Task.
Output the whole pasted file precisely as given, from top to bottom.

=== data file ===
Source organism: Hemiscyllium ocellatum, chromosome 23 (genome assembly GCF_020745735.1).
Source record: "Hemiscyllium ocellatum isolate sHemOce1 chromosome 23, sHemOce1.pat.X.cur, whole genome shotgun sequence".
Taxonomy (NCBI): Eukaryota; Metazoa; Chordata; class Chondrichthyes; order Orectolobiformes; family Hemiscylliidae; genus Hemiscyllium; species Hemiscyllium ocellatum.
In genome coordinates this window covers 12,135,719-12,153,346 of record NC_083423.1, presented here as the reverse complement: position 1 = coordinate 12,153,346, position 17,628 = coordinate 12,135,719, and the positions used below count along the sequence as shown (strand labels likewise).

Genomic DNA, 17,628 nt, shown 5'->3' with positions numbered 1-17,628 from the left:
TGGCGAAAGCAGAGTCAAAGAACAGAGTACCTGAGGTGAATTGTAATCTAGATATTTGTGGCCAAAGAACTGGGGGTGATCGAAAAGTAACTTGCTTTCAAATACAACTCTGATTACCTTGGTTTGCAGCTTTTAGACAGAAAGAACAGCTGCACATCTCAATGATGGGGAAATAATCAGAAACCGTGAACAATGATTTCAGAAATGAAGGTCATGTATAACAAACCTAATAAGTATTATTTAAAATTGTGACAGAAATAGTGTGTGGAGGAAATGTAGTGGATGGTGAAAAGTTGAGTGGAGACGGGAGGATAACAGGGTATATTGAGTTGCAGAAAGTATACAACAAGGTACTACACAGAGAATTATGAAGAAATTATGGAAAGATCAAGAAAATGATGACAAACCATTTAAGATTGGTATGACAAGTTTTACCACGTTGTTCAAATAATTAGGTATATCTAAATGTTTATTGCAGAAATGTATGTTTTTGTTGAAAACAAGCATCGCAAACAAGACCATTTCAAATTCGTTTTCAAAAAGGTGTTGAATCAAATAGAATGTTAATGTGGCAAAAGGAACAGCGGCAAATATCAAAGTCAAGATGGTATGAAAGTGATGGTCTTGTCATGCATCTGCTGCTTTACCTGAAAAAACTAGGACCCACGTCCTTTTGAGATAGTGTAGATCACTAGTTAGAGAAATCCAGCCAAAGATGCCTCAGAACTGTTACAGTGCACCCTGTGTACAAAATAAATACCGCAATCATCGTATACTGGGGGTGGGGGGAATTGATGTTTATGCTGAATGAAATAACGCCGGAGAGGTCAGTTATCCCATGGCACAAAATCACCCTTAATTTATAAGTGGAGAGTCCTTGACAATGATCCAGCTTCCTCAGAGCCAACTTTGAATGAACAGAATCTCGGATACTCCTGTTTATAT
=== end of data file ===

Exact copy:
Source organism: Hemiscyllium ocellatum, chromosome 23 (genome assembly GCF_020745735.1).
Source record: "Hemiscyllium ocellatum isolate sHemOce1 chromosome 23, sHemOce1.pat.X.cur, whole genome shotgun sequence".
Taxonomy (NCBI): Eukaryota; Metazoa; Chordata; class Chondrichthyes; order Orectolobiformes; family Hemiscylliidae; genus Hemiscyllium; species Hemiscyllium ocellatum.
In genome coordinates this window covers 12,135,719-12,153,346 of record NC_083423.1, presented here as the reverse complement: position 1 = coordinate 12,153,346, position 17,628 = coordinate 12,135,719, and the positions used below count along the sequence as shown (strand labels likewise).

Genomic DNA, 17,628 nt, shown 5'->3' with positions numbered 1-17,628 from the left:
TGGCGAAAGCAGAGTCAAAGAACAGAGTACCTGAGGTGAATTGTAATCTAGATATTTGTGGCCAAAGAACTGGGGGTGATCGAAAAGTAACTTGCTTTCAAATACAACTCTGATTACCTTGGTTTGCAGCTTTTAGACAGAAAGAACAGCTGCACATCTCAATGATGGGGAAATAATCAGAAACCGTGAACAATGATTTCAGAAATGAAGGTCATGTATAACAAACCTAATAAGTATTATTTAAAATTGTGACAGAAATAGTGTGTGGAGGAAATGTAGTGGATGGTGAAAAGTTGAGTGGAGACGGGAGGATAACAGGGTATATTGAGTTGCAGAAAGTATACAACAAGGTACTACACAGAGAATTATGAAGAAATTATGGAAAGATCAAGAAAATGATGACAAACCATTTAAGATTGGTATGACAAGTTTTACCACGTTGTTCAAATAATTAGGTATATCTAAATGTTTATTGCAGAAATGTATGTTTTTGTTGAAAACAAGCATCGCAAACAAGACCATTTCAAATTCGTTTTCAAAAAGGTGTTGAATCAAATAGAATGTTAATGTGGCAAAAGGAACAGCGGCAAATATCAAAGTCAAGATGGTATGAAAGTGATGGTCTTGTCATGCATCTGCTGCTTTACCTGAAAAAACTAGGACCCACGTCCTTTTGAGATAGTGTAGATCACTAGTTAGAGAAATCCAGCCAAAGATGCCTCAGAACTGTTACAGTGCACCCTGTGTACAAAATAAATACCGCAATCATCGTATACTGGGGGTGGGGGGAATTGATGTTTATGCTGAATGAAATAACGCCGGAGAGGTCAGTTATCCCATGGCACAAAATCACCCTTAATTTATAAGTGGAGAGTCCTTGACAATGATCCAGCTTCCTCAGAGCCAACTTTGAATGAACAGAATCTCGGATACTCCTGTTTATAT